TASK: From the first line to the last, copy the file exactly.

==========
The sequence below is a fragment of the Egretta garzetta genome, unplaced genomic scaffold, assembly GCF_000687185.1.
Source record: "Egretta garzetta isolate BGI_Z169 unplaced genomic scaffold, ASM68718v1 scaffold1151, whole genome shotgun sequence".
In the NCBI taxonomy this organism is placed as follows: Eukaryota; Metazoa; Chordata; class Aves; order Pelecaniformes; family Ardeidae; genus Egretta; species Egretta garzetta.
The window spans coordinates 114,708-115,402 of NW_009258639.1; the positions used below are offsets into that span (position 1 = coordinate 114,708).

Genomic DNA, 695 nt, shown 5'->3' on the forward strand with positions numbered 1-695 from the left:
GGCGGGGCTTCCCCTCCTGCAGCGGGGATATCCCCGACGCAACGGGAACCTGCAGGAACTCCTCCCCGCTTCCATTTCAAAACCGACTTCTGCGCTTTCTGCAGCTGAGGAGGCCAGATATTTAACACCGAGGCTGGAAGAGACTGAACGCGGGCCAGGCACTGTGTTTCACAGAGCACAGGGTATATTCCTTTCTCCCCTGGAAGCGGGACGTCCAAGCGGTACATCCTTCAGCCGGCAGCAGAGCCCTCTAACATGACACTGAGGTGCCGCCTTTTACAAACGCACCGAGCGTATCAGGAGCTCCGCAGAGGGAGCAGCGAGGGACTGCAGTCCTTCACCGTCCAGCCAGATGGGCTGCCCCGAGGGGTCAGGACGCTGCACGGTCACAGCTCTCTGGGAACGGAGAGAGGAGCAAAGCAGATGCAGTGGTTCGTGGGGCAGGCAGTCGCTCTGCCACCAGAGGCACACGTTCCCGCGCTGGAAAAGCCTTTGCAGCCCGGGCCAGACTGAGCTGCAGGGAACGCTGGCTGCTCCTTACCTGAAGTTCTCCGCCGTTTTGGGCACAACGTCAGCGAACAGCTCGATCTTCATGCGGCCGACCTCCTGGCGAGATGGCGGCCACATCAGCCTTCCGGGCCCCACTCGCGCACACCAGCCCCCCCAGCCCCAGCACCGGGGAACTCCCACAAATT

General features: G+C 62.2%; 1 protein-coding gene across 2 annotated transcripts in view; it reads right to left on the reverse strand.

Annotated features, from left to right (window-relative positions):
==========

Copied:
The sequence below is a fragment of the Egretta garzetta genome, unplaced genomic scaffold, assembly GCF_000687185.1.
Source record: "Egretta garzetta isolate BGI_Z169 unplaced genomic scaffold, ASM68718v1 scaffold1151, whole genome shotgun sequence".
In the NCBI taxonomy this organism is placed as follows: Eukaryota; Metazoa; Chordata; class Aves; order Pelecaniformes; family Ardeidae; genus Egretta; species Egretta garzetta.
The window spans coordinates 114,708-115,402 of NW_009258639.1; the positions used below are offsets into that span (position 1 = coordinate 114,708).

Genomic DNA, 695 nt, shown 5'->3' on the forward strand with positions numbered 1-695 from the left:
GGCGGGGCTTCCCCTCCTGCAGCGGGGATATCCCCGACGCAACGGGAACCTGCAGGAACTCCTCCCCGCTTCCATTTCAAAACCGACTTCTGCGCTTTCTGCAGCTGAGGAGGCCAGATATTTAACACCGAGGCTGGAAGAGACTGAACGCGGGCCAGGCACTGTGTTTCACAGAGCACAGGGTATATTCCTTTCTCCCCTGGAAGCGGGACGTCCAAGCGGTACATCCTTCAGCCGGCAGCAGAGCCCTCTAACATGACACTGAGGTGCCGCCTTTTACAAACGCACCGAGCGTATCAGGAGCTCCGCAGAGGGAGCAGCGAGGGACTGCAGTCCTTCACCGTCCAGCCAGATGGGCTGCCCCGAGGGGTCAGGACGCTGCACGGTCACAGCTCTCTGGGAACGGAGAGAGGAGCAAAGCAGATGCAGTGGTTCGTGGGGCAGGCAGTCGCTCTGCCACCAGAGGCACACGTTCCCGCGCTGGAAAAGCCTTTGCAGCCCGGGCCAGACTGAGCTGCAGGGAACGCTGGCTGCTCCTTACCTGAAGTTCTCCGCCGTTTTGGGCACAACGTCAGCGAACAGCTCGATCTTCATGCGGCCGACCTCCTGGCGAGATGGCGGCCACATCAGCCTTCCGGGCCCCACTCGCGCACACCAGCCCCCCCAGCCCCAGCACCGGGGAACTCCCACAAATT

General features: G+C 62.2%; 1 protein-coding gene across 2 annotated transcripts in view; it reads right to left on the reverse strand.

Annotated features, from left to right (window-relative positions):